3. Go the extra mile. Give the customer a ride home or arrange for a loaner if that would improve his or her experience. Also, if a pattern of factory mistakes emerges (for example, inside door handles on a particular model become loose after about six months), be proactive and have your service department check for such flaws when these vehicles are in the shop for routine checks. Spare your customers the inconvenience of coming in for a special visit.
4. Remember, it all matters. In years past, if a customer had a problem resolving a factory mistake, he or she might grumble about your dealership to family and a few friends. Today, online consumer reviews are so pervasive, and so easy to write, that word of your customer’s misfortune might spread to thousands lickety-split. It’s critical to handle all factory mistakes with care.
COSO issues new guidelines for strong internal controls
If you’re looking to improve your dealership’s internal controls to better guard against wrong-doing, check out new guidance finalized by the Committee of Sponsoring Organizations of the Treadway Commission (COSO).
The guidance, issued May 14 after a two-and-a-half year COSO project, outlines 17 “principles” that COSO says companies need to follow for their internal controls to be effective. The updated Internal Control — Integrated Framework states that companies need to:
- Demonstrate commitment to integrity and ethical values
- Identify and analyze risk
- Exercise oversight responsibility
- Establish structure as well as authority and responsibility.
Your CPA can help you determine whether your internal controls need improvement and assist you in the project.
Movement to tax green car owners
A flurry of legislative activity is aimed at getting green car owners to pay annual taxes on their vehicles to support public highway maintenance. Supporters say such taxes will make up for the money states miss out on in taxes on gasoline when motorists drive fuel-efficient or electric cars. Gasoline taxes help fund the costs of road and bridge maintenance in many states.
One proposal is a bill introduced this year in Arizona that would impose a tax on electric cars of one cent per mile driven on the state’s highways (estimated at about $130 annually per car). Other examples: In Washington state, electric car owners this year began paying a $100 annual fee. And in Virginia, a state senator recently proposed a $50 annual fee on electric and compressed natural-gas cars.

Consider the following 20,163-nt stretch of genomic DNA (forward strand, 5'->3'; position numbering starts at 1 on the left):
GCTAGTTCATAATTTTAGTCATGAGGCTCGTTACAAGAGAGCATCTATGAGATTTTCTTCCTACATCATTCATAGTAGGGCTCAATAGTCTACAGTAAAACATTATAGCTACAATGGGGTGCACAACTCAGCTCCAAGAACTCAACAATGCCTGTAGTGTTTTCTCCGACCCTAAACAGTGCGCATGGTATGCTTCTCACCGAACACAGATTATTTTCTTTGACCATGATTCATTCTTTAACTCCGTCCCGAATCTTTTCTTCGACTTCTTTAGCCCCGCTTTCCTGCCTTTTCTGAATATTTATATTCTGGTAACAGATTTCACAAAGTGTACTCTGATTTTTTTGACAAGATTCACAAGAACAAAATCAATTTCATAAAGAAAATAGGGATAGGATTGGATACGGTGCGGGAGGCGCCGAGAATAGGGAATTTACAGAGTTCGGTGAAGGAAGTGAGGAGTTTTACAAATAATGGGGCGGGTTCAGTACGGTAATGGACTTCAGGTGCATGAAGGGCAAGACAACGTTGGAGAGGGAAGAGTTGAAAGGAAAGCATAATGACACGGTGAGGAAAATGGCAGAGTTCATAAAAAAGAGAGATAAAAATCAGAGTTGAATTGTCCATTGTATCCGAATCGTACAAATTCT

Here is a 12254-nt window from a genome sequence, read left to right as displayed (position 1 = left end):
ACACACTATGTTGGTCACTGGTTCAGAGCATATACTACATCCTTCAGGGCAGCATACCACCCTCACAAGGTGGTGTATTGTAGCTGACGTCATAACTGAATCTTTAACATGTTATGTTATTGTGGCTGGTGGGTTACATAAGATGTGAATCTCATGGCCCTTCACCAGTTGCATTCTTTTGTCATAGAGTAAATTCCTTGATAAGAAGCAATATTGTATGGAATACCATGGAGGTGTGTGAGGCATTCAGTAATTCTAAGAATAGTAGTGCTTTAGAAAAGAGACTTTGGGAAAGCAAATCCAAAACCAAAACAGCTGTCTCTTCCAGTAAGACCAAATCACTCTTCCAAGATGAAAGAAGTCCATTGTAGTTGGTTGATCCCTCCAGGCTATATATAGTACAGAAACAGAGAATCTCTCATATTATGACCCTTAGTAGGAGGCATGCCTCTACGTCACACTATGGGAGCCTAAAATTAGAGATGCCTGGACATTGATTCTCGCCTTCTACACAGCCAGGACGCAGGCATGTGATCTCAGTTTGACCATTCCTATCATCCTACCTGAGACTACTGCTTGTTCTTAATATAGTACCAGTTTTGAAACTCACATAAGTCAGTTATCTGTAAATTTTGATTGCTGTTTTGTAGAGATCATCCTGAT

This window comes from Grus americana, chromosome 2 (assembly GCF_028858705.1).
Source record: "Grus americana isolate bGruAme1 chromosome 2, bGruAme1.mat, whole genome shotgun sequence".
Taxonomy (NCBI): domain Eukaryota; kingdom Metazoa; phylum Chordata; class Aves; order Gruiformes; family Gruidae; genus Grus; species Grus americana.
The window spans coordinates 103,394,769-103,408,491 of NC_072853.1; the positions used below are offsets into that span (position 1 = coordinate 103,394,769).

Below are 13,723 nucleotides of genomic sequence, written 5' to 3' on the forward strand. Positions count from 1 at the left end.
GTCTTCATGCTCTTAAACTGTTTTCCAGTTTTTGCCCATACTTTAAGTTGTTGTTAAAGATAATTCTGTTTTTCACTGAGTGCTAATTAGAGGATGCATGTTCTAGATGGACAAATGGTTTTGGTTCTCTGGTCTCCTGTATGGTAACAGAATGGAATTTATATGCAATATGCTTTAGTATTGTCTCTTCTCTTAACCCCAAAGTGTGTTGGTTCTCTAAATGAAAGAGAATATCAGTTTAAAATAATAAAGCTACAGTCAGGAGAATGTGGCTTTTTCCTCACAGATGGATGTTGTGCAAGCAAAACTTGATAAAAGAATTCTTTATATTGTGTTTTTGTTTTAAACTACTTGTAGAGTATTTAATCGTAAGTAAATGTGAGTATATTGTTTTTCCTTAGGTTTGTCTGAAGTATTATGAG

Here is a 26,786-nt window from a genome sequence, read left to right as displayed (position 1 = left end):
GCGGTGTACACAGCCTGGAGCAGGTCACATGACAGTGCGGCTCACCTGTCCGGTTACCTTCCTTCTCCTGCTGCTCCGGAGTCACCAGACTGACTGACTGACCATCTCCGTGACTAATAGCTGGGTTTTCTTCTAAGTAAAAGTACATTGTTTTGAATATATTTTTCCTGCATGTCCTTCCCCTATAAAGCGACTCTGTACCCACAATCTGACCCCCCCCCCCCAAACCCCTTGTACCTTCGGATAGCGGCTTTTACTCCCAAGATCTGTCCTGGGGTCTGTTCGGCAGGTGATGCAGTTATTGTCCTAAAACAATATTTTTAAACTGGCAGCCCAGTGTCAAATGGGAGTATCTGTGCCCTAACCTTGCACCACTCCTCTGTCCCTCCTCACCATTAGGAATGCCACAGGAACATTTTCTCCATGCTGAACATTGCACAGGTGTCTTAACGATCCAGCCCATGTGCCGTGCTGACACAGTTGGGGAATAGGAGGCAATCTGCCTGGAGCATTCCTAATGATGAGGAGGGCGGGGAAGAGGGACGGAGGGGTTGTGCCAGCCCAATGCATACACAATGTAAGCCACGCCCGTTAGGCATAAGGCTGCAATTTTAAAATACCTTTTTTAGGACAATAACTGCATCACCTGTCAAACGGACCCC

The question for dealers is whether such taxes could reduce demand for green vehicles. Keep an eye on any such legislation that could affect car buyers in your market.
Dealer charged in record identity theft case
A Missouri man faces 17 felony charges for his role in an alleged identity theft scam involving more than $1 million in fraudulent car loans and 44 victims. According to Missouri officials, a 25-year-old auto dealer used personal information he obtained from former and prospective customers at his car lot, and through online applications, to create fraudulent car loans. The man allegedly then sold the loans to automotive finance companies, who were unable to collect on the fake loans.
Although this instance involved a dealer, any dealership employee with access to customer data and loan application information could initiate a scam of this nature. Remember, customer information should be kept in a secured area with limited access. Review the Federal Trade Commission’s “red flag” compliance guidelines to guard against identity theft.
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This publication is distributed with the understanding that the author, publisher and distributor are not rendering legal, accounting or other professional advice or opinions on specific facts or matters, and, accordingly, assume no liability whatsoever in connection with its use. ©2013 DLRso13